10:51 am
geometric issues spread through a network that i read in my book and issues of statistical imperfection, which tim writes had been very close to the forefront in them interested in tim's view of how we did. i would say to me i actually felt like the extent to which both the media and the general public were true to grapple with i would call the mathematical issues involved, it was higher than i would've guessed and i was happy to see that, that was altogether to the good, i wonder if tim sees it that way and what your view is in a different culture context. >> in my book, i'm not going to paraphrase because it won't be the exact quote, there is no problem in getting your audience to understand something the
10:52 am
problem is to get them interested and if the interested they could understand anything at all, that's what i'm always focused on what's interesting and what gets people interested if they are interested then they'll do the worst. in the pandemic there was a brief in the lodge 2020 i don't want to minimize that. there was something refreshing as well as somebody who's presented talking about the numbers in everyday life, the thing that i say is refreshing is a switch from the battleground were people yelling at each other about politics, about brexit, bob donald trump, all the usual stuff no one cares so suddenly everybody is listening and everybody is ferociously curious they are desperate to understand what is happening, how dangerous, who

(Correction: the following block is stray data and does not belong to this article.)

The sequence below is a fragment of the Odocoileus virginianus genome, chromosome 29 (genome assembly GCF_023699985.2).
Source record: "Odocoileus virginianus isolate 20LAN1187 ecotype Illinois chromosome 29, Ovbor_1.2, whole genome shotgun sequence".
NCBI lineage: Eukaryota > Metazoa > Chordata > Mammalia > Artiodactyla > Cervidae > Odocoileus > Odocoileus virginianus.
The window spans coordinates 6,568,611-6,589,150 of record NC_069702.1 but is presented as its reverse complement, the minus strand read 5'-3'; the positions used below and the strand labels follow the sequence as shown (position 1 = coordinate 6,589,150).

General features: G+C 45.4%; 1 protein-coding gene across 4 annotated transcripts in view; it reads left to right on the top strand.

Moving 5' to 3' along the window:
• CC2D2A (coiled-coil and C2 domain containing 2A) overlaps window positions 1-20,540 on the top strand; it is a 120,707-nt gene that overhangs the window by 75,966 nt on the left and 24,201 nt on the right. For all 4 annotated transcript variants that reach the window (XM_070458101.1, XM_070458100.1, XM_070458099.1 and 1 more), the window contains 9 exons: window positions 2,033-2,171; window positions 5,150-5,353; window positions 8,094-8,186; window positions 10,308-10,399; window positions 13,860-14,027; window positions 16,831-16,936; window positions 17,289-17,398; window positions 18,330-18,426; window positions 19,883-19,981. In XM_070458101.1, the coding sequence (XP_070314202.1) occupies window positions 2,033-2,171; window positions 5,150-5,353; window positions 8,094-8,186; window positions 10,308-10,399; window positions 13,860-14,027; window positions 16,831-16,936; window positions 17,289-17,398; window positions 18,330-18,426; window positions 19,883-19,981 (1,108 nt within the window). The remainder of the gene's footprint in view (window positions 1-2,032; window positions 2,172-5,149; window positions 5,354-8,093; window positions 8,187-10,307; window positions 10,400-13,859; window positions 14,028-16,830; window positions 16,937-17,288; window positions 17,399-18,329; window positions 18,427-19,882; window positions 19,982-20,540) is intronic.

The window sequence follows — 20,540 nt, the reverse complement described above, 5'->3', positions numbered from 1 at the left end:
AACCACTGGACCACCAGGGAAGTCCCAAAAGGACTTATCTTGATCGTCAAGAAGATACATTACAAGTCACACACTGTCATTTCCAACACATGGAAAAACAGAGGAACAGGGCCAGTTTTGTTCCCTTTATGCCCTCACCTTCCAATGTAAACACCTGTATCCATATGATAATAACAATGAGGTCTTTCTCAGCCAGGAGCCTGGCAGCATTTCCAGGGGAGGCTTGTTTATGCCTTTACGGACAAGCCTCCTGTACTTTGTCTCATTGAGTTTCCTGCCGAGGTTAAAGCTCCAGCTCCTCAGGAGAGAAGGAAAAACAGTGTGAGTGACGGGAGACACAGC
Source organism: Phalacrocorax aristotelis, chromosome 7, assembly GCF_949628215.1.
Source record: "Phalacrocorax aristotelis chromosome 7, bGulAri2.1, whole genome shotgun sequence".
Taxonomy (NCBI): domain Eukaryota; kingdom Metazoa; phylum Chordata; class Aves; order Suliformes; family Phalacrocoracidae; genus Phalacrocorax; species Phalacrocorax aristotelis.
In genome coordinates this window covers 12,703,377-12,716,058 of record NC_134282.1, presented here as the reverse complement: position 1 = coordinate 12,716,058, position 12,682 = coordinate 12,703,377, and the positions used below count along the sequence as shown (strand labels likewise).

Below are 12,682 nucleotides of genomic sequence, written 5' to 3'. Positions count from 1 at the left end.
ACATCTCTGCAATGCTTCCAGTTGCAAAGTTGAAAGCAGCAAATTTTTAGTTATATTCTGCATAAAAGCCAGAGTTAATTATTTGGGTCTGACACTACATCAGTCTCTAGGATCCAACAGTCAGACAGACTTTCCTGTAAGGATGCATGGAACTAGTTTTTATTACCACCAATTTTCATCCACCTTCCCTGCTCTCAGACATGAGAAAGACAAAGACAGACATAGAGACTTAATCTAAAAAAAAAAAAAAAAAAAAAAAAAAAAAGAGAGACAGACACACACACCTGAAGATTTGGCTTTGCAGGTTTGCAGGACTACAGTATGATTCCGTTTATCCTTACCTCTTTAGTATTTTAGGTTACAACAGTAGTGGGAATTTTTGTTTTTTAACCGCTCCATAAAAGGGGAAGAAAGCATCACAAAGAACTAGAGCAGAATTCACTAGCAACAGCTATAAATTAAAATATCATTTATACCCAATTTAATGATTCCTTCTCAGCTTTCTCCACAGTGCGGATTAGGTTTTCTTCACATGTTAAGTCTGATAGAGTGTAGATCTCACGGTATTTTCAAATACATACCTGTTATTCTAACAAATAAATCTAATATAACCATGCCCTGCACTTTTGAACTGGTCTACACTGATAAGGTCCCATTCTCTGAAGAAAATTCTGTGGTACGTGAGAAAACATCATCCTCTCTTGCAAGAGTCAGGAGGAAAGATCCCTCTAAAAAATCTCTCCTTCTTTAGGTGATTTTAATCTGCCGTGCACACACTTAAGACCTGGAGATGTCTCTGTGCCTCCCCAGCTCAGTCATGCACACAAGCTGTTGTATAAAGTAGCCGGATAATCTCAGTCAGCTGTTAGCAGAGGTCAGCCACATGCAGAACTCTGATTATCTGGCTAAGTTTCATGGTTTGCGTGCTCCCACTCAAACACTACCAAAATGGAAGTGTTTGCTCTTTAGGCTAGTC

10:53 am
does the impact, how can we prevent the spread, what is it what's going to happen next. there's a polarization formed again but i think is absolutely right that that moment people showed for fist dislocated of how understanding if you can keep them curious and awaken the curiosity and open-minded and asking questions people will go a long way and a lot of intellectual work because the interested and they want to. >> one of the things -- what tim said that is so good of encouraging healthy skepticism people did not hear that and only hear one which of the two words to hear they're both really important the alternative is to there is unhealthy
10:54 am
skepticism where you'd like i'm just backward to look anything that anybody says it's a pack of lies you cannot know anything this is an equally unhealthy complete uncritical acceptance like anything that the algorithm puts in front of your eyes i think a middle ground of healthy skepticism is one that tim and i do were both trying to promote that and hope are given tools that help that. i don't know how you feel and everybody listening who doesn't follow math, she is a mathematician a recent phd who won the gold medal in road race she said this amazing thing in an interview. she then coached she says i used to think the people knew how to win in the sport because they say that they would no and did i realize the people would say that they know, don't know and i
10:55 am